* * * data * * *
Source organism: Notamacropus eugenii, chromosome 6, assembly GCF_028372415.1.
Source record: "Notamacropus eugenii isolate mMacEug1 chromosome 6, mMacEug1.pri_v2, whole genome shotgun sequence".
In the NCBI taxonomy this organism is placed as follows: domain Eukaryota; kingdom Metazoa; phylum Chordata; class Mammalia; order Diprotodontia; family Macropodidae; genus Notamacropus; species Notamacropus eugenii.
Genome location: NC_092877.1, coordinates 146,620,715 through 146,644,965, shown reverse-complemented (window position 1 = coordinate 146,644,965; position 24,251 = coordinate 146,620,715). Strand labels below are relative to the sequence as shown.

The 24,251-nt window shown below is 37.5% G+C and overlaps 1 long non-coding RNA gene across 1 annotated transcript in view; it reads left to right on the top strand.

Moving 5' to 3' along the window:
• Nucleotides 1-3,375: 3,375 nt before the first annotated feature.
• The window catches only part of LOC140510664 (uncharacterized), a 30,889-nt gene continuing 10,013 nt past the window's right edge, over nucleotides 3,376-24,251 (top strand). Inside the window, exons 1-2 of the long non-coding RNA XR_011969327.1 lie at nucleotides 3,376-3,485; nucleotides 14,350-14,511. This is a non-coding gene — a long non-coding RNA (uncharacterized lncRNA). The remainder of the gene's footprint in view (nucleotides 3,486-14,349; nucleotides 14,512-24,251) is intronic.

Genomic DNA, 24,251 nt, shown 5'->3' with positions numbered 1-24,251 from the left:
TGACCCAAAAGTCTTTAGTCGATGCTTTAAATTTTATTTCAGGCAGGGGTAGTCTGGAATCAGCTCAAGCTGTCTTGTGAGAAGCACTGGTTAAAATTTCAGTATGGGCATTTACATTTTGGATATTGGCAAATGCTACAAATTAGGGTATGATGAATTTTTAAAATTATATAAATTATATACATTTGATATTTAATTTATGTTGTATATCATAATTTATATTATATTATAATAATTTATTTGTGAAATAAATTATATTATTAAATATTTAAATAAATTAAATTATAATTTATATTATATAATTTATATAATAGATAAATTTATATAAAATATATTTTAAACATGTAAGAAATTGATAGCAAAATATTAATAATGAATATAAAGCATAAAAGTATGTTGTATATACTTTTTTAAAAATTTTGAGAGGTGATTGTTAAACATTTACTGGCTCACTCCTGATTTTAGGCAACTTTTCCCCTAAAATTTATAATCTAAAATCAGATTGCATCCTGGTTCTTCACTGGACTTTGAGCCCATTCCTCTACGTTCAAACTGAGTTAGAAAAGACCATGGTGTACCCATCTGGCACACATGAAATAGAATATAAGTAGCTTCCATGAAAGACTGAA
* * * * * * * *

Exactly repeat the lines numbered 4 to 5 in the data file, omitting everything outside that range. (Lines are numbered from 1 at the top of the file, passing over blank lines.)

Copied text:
Genome location: NC_092877.1, coordinates 146,620,715 through 146,644,965, shown reverse-complemented (window position 1 = coordinate 146,644,965; position 24,251 = coordinate 146,620,715). Strand labels below are relative to the sequence as shown.

The 24,251-nt window shown below is 37.5% G+C and overlaps 1 long non-coding RNA gene across 1 annotated transcript in view; it reads left to right on the top strand.